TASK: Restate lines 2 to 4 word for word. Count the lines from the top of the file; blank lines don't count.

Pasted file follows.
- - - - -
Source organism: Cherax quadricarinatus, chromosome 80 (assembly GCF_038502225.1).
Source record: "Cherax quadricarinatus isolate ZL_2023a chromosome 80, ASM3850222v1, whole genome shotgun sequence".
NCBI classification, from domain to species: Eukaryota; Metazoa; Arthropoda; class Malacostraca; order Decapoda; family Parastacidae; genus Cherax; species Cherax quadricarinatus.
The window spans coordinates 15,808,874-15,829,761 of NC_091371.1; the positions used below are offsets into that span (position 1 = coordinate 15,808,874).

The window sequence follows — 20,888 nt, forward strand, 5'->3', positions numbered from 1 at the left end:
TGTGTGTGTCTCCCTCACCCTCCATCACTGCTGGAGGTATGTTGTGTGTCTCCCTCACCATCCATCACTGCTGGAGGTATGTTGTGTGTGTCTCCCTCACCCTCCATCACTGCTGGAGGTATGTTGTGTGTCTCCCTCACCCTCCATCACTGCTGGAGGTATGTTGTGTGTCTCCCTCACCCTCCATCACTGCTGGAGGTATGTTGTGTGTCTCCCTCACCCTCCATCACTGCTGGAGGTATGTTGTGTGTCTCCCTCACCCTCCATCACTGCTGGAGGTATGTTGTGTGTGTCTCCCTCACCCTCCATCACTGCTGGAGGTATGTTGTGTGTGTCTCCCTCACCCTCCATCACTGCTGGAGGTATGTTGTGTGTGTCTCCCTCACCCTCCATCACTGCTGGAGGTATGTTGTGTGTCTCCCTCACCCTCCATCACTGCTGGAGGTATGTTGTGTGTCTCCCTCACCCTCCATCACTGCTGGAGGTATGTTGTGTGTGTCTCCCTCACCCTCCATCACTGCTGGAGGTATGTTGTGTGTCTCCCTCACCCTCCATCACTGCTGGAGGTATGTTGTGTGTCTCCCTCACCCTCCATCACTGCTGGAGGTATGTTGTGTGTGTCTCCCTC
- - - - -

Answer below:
Source record: "Cherax quadricarinatus isolate ZL_2023a chromosome 80, ASM3850222v1, whole genome shotgun sequence".
NCBI classification, from domain to species: Eukaryota; Metazoa; Arthropoda; class Malacostraca; order Decapoda; family Parastacidae; genus Cherax; species Cherax quadricarinatus.
The window spans coordinates 15,808,874-15,829,761 of NC_091371.1; the positions used below are offsets into that span (position 1 = coordinate 15,808,874).